I’ve started and stopped this review several times. I wanted to pull The Ocean at the End of the Lane apart and put it back together again, because to a certain extent that’s what the book felt like it did to my brain. And I wanted to be able to express that to you – what the moving around of the landscape in my mind to make room for the story of a boy fighting his boyhood foes, and his adulthood ones too, felt like.
I want to talk about how an unnamed narrator can feel like he has a name, and that it’s right on the tip of your tongue, and if you just go back to the book and look it up surely it will be there. And how the world in the novel is so very like the one we’re existing in, with a few fantastical and mythological quirks added in, and what that means to a reader who is not generally a fantasy reader.
Or how you found yourself debating back and forth with yourself whether the Hempstocks were the mother, the maiden and the crone, or if they were the three fates, or if they were simply creatures from another time who were sent to protect our young world, and by default our young protagonist when he finds himself in trouble.
Or perhaps we can talk about the overarching themes of the death of a parent or what it means to become an adult, and if we do. Or if we are simply walking around in adult suits and in some ways forever remain the children we once were.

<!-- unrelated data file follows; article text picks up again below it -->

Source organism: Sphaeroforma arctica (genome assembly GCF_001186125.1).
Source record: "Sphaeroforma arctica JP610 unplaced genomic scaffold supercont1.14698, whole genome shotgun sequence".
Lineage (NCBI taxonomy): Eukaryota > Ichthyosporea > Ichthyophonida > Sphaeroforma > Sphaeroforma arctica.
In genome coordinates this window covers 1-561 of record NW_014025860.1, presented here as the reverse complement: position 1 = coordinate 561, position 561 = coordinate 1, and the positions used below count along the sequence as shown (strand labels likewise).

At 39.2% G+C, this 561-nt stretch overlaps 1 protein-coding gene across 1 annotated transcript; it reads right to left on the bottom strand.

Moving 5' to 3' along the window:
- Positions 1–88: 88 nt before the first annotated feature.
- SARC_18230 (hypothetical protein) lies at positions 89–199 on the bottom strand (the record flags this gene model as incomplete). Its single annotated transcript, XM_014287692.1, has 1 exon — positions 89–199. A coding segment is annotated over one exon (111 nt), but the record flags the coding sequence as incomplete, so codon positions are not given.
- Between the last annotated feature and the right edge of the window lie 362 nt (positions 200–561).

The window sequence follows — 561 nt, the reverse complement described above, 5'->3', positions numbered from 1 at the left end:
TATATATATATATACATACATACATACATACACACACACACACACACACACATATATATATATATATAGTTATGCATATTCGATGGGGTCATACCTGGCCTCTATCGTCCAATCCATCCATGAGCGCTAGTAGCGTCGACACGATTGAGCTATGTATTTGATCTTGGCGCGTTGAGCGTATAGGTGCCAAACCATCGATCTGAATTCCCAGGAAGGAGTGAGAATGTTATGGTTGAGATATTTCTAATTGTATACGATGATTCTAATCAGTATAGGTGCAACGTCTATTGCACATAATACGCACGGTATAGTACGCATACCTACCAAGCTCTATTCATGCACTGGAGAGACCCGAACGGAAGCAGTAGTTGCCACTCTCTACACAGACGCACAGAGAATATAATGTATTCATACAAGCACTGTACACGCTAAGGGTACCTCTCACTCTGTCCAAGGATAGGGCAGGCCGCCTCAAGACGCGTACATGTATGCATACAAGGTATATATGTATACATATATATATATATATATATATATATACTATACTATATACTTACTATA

Or maybe you’d rather have a chat about memory, and what that means. And how we are doomed to forget the things we’d most like to remember. And that we are likely to be haunted by the things we cannot forget, and wish that we could.
Or I could share with you my favorite quote from the book (“You were her way here, and it’s a dangerous thing to be a door.”), and we could discuss how it relates to Neverwhere and have a discussion about how the transitions in our lives can define us more than the times in between, because that’s when we’re under stress and who we really are comes to the surface.
If you want a summary of the plot, you can head over to Goodreads, and if you want some more in depth analysis you can visit The Faintest Inklings post on Pajiba, but I think for now, I’m done wrestling with how to talk to you about this book.
Just go read it, won’t you?
This book was read and reviewed as part of the charitable Cannonball Read.